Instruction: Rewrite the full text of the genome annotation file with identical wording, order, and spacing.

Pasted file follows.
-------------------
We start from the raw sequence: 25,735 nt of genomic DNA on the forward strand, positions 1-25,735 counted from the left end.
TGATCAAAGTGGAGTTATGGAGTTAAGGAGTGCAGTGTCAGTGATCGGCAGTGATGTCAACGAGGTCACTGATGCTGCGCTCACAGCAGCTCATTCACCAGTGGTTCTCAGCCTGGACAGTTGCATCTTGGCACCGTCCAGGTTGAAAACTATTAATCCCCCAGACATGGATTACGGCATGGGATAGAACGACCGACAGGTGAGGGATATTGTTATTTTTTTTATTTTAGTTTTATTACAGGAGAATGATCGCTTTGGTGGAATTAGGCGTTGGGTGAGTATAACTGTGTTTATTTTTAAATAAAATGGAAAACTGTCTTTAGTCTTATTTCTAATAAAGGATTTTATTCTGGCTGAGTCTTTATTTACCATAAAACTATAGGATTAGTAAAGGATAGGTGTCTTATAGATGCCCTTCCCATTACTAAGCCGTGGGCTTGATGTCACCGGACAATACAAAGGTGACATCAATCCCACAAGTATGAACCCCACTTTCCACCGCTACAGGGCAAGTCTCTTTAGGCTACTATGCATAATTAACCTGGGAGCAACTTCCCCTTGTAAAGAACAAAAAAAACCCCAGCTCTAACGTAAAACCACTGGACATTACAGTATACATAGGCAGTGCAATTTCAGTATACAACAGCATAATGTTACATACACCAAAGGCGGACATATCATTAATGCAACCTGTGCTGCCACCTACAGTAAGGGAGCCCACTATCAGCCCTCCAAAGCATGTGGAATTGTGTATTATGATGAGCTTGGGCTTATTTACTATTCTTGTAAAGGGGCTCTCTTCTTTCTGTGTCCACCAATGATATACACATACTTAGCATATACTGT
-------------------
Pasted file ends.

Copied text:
We start from the raw sequence: 25,735 nt of genomic DNA on the forward strand, positions 1-25,735 counted from the left end.
TGATCAAAGTGGAGTTATGGAGTTAAGGAGTGCAGTGTCAGTGATCGGCAGTGATGTCAACGAGGTCACTGATGCTGCGCTCACAGCAGCTCATTCACCAGTGGTTCTCAGCCTGGACAGTTGCATCTTGGCACCGTCCAGGTTGAAAACTATTAATCCCCCAGACATGGATTACGGCATGGGATAGAACGACCGACAGGTGAGGGATATTGTTATTTTTTTTATTTTAGTTTTATTACAGGAGAATGATCGCTTTGGTGGAATTAGGCGTTGGGTGAGTATAACTGTGTTTATTTTTAAATAAAATGGAAAACTGTCTTTAGTCTTATTTCTAATAAAGGATTTTATTCTGGCTGAGTCTTTATTTACCATAAAACTATAGGATTAGTAAAGGATAGGTGTCTTATAGATGCCCTTCCCATTACTAAGCCGTGGGCTTGATGTCACCGGACAATACAAAGGTGACATCAATCCCACAAGTATGAACCCCACTTTCCACCGCTACAGGGCAAGTCTCTTTAGGCTACTATGCATAATTAACCTGGGAGCAACTTCCCCTTGTAAAGAACAAAAAAAACCCCAGCTCTAACGTAAAACCACTGGACATTACAGTATACATAGGCAGTGCAATTTCAGTATACAACAGCATAATGTTACATACACCAAAGGCGGACATATCATTAATGCAACCTGTGCTGCCACCTACAGTAAGGGAGCCCACTATCAGCCCTCCAAAGCATGTGGAATTGTGTATTATGATGAGCTTGGGCTTATTTACTATTCTTGTAAAGGGGCTCTCTTCTTTCTGTGTCCACCAATGATATACACATACTTAGCATATACTGT